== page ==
Pipes in Linux


In this blog, I’d like to share about Pipes - an interesting feature of Unix/Linux operating systems (it’s available in other systems too). Having talked about Pipes in brief, I will do the implementation in Python. So let’s get started!


Brief History

Pipes are the eldest IPC tools and were introduced by Douglas McIlroy after he noticed that most of the time they were processing the output of one process as the input to another. Later, Ken Thompson added the concept of pipes to the UNIX operating system.


In simple terms, a pipe is a method of connecting the standard output of one process to the standard input of another. A quick example:

ls . | sort

In the above shell command (reading from left to right), we are passing the output from ls command as an input to sort command. The combined output is a current directory’s content in a sorted order. The vertical bar ( | ) is a pipe character. It acts as a method of one-way communications (or half-duplex) between processes.

They are of basically two types : Anonymous Pipes and Named Pipes (FIFO).

The one we just saw, was an anonymous pipe or half-duplex pipe.

Pipe creation

When a process creates a pipe, the kernel sets up two file descriptors (read and write) for use by the pipe. A pipe initially connects a process to itself and any data traveling through the pipe moves through the kernel. Under Linux, pipes are actually represented internally with a valid inode which resides within the kernel itself, and not within the bounds of any physical file system. Well, you might question, what’s the point of pipe if they connect a process to itself. Are they just going to communicate with itself? Well, the answer is no. Pipes are useful in case when we fork a child process and as we know a child process inherits any open file descriptors from parent, allowing us to setup a multiprocess communication (in this case between child and parent process). As both the processes have access to file descriptors, a pipeline is setup.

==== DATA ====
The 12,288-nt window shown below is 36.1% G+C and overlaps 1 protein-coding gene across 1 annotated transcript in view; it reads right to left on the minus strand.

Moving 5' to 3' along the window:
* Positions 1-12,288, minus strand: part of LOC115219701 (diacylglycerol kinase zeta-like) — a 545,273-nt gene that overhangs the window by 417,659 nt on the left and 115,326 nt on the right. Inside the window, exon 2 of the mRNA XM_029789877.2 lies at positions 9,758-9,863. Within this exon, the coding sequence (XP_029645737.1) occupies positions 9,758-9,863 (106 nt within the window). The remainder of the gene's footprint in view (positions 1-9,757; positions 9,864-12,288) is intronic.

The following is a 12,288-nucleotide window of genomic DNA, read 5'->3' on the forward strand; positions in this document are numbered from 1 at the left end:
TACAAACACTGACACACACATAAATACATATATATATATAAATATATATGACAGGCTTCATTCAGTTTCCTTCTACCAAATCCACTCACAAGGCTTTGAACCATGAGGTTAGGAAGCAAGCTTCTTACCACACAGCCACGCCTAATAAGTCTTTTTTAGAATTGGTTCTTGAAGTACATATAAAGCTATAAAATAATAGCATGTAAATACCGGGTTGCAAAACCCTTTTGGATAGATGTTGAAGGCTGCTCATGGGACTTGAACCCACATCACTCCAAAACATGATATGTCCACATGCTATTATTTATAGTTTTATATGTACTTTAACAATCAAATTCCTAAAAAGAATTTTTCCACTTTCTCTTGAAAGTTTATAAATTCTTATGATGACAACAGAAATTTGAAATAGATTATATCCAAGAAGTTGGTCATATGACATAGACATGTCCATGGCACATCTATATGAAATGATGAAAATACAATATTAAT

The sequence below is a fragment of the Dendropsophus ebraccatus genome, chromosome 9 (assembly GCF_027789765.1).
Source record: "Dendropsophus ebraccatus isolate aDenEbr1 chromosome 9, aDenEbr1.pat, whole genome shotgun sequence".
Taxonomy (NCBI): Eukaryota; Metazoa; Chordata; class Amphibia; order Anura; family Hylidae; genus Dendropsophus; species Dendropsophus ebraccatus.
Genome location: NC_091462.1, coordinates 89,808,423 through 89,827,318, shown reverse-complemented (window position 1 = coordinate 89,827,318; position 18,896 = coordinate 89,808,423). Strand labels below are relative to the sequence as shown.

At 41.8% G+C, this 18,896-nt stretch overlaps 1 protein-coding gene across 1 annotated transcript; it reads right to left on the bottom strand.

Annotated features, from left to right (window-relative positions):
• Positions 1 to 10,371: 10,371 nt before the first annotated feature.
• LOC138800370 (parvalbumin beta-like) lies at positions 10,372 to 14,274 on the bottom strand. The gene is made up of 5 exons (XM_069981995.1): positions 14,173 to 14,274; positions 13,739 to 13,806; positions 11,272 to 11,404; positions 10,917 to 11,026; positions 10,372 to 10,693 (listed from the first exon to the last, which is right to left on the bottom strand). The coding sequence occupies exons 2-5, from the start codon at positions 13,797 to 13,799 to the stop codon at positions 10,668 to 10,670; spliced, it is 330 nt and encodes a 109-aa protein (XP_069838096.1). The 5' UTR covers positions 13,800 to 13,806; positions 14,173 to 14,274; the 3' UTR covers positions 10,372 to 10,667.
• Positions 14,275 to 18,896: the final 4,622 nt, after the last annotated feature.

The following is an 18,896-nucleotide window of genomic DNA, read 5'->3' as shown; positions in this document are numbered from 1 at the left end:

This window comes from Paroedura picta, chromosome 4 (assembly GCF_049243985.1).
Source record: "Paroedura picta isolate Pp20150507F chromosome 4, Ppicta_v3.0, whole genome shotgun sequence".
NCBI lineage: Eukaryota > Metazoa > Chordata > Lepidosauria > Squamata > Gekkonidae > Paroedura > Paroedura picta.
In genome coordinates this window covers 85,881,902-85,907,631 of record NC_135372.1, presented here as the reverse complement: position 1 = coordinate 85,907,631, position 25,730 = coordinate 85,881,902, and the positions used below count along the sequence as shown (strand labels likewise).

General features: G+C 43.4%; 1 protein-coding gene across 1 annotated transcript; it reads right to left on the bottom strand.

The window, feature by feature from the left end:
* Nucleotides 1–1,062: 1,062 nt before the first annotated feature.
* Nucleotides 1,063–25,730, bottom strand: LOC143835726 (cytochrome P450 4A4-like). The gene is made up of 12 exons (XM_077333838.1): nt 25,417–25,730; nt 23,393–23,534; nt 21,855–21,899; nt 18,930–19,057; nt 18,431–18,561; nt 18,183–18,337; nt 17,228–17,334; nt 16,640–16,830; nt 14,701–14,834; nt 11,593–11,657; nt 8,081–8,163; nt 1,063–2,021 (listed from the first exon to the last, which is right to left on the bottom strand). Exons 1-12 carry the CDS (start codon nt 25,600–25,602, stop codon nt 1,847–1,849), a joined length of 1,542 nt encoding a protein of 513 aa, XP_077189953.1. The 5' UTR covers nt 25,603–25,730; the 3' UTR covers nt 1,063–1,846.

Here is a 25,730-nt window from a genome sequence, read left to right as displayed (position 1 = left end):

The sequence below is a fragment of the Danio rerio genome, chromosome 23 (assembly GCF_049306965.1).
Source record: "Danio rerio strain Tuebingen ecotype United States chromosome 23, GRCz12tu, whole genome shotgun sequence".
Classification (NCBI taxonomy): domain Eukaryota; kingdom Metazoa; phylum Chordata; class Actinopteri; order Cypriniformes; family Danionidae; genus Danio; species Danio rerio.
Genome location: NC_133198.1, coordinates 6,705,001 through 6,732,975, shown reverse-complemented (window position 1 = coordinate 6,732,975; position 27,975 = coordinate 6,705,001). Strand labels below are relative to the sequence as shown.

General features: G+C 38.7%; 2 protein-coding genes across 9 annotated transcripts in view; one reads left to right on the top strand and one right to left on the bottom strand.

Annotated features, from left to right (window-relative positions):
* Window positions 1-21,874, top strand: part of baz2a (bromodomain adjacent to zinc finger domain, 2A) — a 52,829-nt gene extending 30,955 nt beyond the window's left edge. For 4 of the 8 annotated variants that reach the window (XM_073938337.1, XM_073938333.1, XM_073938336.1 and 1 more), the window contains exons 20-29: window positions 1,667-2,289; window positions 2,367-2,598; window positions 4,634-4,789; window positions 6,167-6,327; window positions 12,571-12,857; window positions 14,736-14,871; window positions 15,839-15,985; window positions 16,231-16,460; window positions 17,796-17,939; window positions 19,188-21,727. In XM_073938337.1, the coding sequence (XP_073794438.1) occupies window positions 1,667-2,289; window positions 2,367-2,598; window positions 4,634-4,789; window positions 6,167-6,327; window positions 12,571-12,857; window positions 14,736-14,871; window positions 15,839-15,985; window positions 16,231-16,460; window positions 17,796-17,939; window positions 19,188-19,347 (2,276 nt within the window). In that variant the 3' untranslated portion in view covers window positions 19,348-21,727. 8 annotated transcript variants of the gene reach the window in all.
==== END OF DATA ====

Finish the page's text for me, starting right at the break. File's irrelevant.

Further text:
One important thing we should note that, since the pipe resides within the confines of the kernel, any process that is not in the ancestry for the creator of the pipe has no way of addressing it. This is not the case with named pipes (FIFOS), which we will discuss next.

Named Pipes

Unlike anonymous pipes, a named pipe exists in the file system. After input-output has been performed by the sharing processes, the pipe still exists in the file system independently of the process, and can be used for communication between some other processes.
We can create a named pipes either using mkfifo or mknod shell commands (Python has an inbuilt method which we will see during implementations).
Just like a regular file, we can set file permissions on a named pipe. Checkout mode from man mkfifo.
A quick example of named pipes that we might have often come across.

cat <(ls -li)

Here, the output from ls -li is redirected to a temporary named pipe, which shell creates, names and later deletes. Another fun example is to create a very basic shared terminal. Let’s try it out.
The idea is to create a named pipe and then use two separate cat process to read/write data from/to the named pipe.

You may have noticed an additional | character is shown next to named_pipe_file_name and the file permission starts with p. This is a Linux clue that the named_pipe_file_name is a pipe.

I hope that was a very simple usage of named pipes and helped you understand named pipes.

Now (for fun), let’s implement pipes in Python. Since the code is in Python, I need not explain every line from the code. It should be readable. :)
The basic idea is to create two processes (parent and child) and let parent read the data written by child process.

Implementation in Python2.7

Phew! That was fun!


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